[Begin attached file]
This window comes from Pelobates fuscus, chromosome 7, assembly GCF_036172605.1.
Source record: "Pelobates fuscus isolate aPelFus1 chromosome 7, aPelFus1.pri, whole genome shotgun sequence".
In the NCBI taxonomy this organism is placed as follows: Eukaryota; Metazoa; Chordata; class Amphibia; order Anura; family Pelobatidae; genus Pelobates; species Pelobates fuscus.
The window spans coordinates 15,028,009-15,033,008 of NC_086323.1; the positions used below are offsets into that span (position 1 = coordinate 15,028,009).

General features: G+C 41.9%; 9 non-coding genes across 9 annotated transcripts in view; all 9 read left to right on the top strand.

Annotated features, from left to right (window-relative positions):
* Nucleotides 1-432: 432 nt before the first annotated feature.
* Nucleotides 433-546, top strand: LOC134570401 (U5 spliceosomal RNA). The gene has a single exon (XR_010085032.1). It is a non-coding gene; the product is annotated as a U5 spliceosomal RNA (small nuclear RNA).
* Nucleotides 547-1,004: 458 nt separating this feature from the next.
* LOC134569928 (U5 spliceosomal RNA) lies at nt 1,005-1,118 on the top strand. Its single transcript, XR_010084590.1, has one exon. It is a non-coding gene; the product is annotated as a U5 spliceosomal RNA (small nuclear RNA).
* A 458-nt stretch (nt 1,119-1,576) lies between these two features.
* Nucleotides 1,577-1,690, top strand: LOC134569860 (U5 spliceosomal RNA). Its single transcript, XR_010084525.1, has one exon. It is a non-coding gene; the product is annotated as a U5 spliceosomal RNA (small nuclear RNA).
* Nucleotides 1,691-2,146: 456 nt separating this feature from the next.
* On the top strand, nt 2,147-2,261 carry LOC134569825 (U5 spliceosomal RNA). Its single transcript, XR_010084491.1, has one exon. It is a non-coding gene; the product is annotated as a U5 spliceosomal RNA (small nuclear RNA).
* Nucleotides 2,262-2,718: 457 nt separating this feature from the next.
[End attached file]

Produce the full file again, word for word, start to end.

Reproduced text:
This window comes from Pelobates fuscus, chromosome 7, assembly GCF_036172605.1.
Source record: "Pelobates fuscus isolate aPelFus1 chromosome 7, aPelFus1.pri, whole genome shotgun sequence".
In the NCBI taxonomy this organism is placed as follows: Eukaryota; Metazoa; Chordata; class Amphibia; order Anura; family Pelobatidae; genus Pelobates; species Pelobates fuscus.
The window spans coordinates 15,028,009-15,033,008 of NC_086323.1; the positions used below are offsets into that span (position 1 = coordinate 15,028,009).

General features: G+C 41.9%; 9 non-coding genes across 9 annotated transcripts in view; all 9 read left to right on the top strand.

Annotated features, from left to right (window-relative positions):
* Nucleotides 1-432: 432 nt before the first annotated feature.
* Nucleotides 433-546, top strand: LOC134570401 (U5 spliceosomal RNA). The gene has a single exon (XR_010085032.1). It is a non-coding gene; the product is annotated as a U5 spliceosomal RNA (small nuclear RNA).
* Nucleotides 547-1,004: 458 nt separating this feature from the next.
* LOC134569928 (U5 spliceosomal RNA) lies at nt 1,005-1,118 on the top strand. Its single transcript, XR_010084590.1, has one exon. It is a non-coding gene; the product is annotated as a U5 spliceosomal RNA (small nuclear RNA).
* A 458-nt stretch (nt 1,119-1,576) lies between these two features.
* Nucleotides 1,577-1,690, top strand: LOC134569860 (U5 spliceosomal RNA). Its single transcript, XR_010084525.1, has one exon. It is a non-coding gene; the product is annotated as a U5 spliceosomal RNA (small nuclear RNA).
* Nucleotides 1,691-2,146: 456 nt separating this feature from the next.
* On the top strand, nt 2,147-2,261 carry LOC134569825 (U5 spliceosomal RNA). Its single transcript, XR_010084491.1, has one exon. It is a non-coding gene; the product is annotated as a U5 spliceosomal RNA (small nuclear RNA).
* Nucleotides 2,262-2,718: 457 nt separating this feature from the next.